After admitting to “Good Morning America” host George Stephanopoulos that he hasn’t read a Harvard professor’s report that he cites as justifying his economic plan, GOP presidential candidate Mitt Romney defined “middle income” as earning between $200,000 and $250,000 a year.
If that figure were true, Romney would have to admit that a majority of Americans live in poverty or near-poverty and that his so-called tax breaks would not benefit most people. As Salon’s Jillian Rayfield reports, new numbers from the U.S. Census Bureau put the current median household income at just over $50,000 a year.
When I pressed Romney on that point, he conceded that he actually hadn’t read the Feldstein report that he and Paul Ryan cite on the campaign trail.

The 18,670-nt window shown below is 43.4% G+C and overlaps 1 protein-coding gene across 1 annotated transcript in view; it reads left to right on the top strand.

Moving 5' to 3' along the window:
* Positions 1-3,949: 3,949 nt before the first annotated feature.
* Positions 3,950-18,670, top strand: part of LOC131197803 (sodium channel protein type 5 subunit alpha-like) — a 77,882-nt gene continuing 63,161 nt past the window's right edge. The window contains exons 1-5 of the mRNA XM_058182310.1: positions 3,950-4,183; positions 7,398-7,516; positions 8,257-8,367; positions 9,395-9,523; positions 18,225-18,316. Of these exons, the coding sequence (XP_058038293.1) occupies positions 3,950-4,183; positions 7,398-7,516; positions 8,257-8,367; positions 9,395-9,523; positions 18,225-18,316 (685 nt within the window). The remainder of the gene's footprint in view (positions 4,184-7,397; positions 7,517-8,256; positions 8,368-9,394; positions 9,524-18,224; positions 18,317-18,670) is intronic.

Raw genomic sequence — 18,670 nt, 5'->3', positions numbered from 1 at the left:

“I haven’t seen his precise study,” he said.
“I said that there are five different studies that point out that we can get to a balanced budget without raising taxes on middle income people. Let me tell you, George, the fundamentals of my tax policy are these. Number one, reduce tax burdens on middle-income people. So no one can say my plan is going to raise taxes on middle-income people, because principle number one is keep the burden down on middle-income taxpayers,” he said.